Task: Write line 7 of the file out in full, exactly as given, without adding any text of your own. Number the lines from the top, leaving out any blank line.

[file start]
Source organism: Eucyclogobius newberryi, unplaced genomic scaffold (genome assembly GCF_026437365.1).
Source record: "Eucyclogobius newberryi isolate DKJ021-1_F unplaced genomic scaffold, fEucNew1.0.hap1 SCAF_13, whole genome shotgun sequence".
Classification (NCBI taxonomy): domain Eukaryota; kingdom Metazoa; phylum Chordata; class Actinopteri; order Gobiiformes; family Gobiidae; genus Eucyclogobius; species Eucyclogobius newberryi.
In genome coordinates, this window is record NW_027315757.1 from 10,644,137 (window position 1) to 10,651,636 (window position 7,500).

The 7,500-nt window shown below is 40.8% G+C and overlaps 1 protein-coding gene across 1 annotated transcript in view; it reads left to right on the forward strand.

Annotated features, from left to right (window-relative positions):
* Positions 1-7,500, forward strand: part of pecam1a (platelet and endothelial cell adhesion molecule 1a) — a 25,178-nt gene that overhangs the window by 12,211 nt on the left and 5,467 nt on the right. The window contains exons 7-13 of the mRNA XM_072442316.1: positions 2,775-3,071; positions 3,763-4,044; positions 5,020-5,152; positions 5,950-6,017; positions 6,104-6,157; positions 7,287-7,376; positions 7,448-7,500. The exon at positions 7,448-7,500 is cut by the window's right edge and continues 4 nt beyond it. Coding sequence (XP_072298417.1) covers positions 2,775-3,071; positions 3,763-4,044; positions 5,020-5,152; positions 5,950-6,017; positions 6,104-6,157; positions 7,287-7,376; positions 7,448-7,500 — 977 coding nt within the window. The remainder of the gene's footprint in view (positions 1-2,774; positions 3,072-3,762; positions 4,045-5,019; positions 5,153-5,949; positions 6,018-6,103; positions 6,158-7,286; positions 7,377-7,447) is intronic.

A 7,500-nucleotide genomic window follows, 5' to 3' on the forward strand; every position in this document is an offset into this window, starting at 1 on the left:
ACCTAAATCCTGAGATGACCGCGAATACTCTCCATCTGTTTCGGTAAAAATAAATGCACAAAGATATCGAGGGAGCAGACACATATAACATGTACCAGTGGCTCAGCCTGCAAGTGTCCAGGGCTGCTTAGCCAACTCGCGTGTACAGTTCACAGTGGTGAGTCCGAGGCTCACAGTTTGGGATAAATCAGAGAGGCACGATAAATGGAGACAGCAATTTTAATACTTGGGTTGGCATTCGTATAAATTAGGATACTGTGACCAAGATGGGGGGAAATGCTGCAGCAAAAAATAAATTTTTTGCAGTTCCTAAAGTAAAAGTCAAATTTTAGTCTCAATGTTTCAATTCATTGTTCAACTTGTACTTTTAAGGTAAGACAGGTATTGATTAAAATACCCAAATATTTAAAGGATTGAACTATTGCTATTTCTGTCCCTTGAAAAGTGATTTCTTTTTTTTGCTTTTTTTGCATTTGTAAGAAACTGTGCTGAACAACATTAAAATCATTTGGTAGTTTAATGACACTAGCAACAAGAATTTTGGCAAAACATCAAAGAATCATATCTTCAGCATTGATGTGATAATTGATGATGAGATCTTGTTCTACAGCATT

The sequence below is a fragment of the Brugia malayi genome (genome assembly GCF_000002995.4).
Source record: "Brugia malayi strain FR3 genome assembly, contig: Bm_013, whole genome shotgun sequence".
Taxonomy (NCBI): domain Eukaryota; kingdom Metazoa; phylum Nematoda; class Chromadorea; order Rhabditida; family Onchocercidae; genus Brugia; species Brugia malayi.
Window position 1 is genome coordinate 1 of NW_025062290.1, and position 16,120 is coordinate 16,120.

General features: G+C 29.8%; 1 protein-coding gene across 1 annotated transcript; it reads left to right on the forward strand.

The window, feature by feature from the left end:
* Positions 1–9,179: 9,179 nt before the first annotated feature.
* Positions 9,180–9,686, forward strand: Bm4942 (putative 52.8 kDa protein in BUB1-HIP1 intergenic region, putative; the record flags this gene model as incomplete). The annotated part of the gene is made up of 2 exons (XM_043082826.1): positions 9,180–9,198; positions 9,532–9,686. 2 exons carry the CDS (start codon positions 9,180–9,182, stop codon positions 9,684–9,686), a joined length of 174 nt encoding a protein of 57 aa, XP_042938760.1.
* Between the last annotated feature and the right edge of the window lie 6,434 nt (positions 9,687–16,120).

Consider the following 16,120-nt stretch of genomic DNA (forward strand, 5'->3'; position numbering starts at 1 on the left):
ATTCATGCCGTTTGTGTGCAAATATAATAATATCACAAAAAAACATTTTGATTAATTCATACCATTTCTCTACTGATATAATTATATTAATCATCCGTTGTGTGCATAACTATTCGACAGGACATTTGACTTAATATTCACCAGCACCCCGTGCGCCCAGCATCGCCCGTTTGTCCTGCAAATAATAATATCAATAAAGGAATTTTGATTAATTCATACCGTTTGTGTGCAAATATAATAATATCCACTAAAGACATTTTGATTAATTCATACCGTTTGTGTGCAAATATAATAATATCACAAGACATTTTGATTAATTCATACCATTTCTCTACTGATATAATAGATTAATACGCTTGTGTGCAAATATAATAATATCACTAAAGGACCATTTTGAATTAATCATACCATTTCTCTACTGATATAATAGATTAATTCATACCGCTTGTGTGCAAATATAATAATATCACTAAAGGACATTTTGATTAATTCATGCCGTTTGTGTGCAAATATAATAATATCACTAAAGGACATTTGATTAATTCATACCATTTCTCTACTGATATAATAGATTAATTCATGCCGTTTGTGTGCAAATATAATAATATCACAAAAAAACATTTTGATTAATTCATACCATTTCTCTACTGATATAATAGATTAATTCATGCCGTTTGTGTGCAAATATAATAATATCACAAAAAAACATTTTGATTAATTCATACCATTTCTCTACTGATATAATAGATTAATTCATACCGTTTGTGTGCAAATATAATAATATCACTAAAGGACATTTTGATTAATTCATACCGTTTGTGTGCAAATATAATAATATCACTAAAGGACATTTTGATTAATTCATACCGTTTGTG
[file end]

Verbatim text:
* Positions 1-7,500, forward strand: part of pecam1a (platelet and endothelial cell adhesion molecule 1a) — a 25,178-nt gene that overhangs the window by 12,211 nt on the left and 5,467 nt on the right. The window contains exons 7-13 of the mRNA XM_072442316.1: positions 2,775-3,071; positions 3,763-4,044; positions 5,020-5,152; positions 5,950-6,017; positions 6,104-6,157; positions 7,287-7,376; positions 7,448-7,500. The exon at positions 7,448-7,500 is cut by the window's right edge and continues 4 nt beyond it. Coding sequence (XP_072298417.1) covers positions 2,775-3,071; positions 3,763-4,044; positions 5,020-5,152; positions 5,950-6,017; positions 6,104-6,157; positions 7,287-7,376; positions 7,448-7,500 — 977 coding nt within the window. The remainder of the gene's footprint in view (positions 1-2,774; positions 3,072-3,762; positions 4,045-5,019; positions 5,153-5,949; positions 6,018-6,103; positions 6,158-7,286; positions 7,377-7,447) is intronic.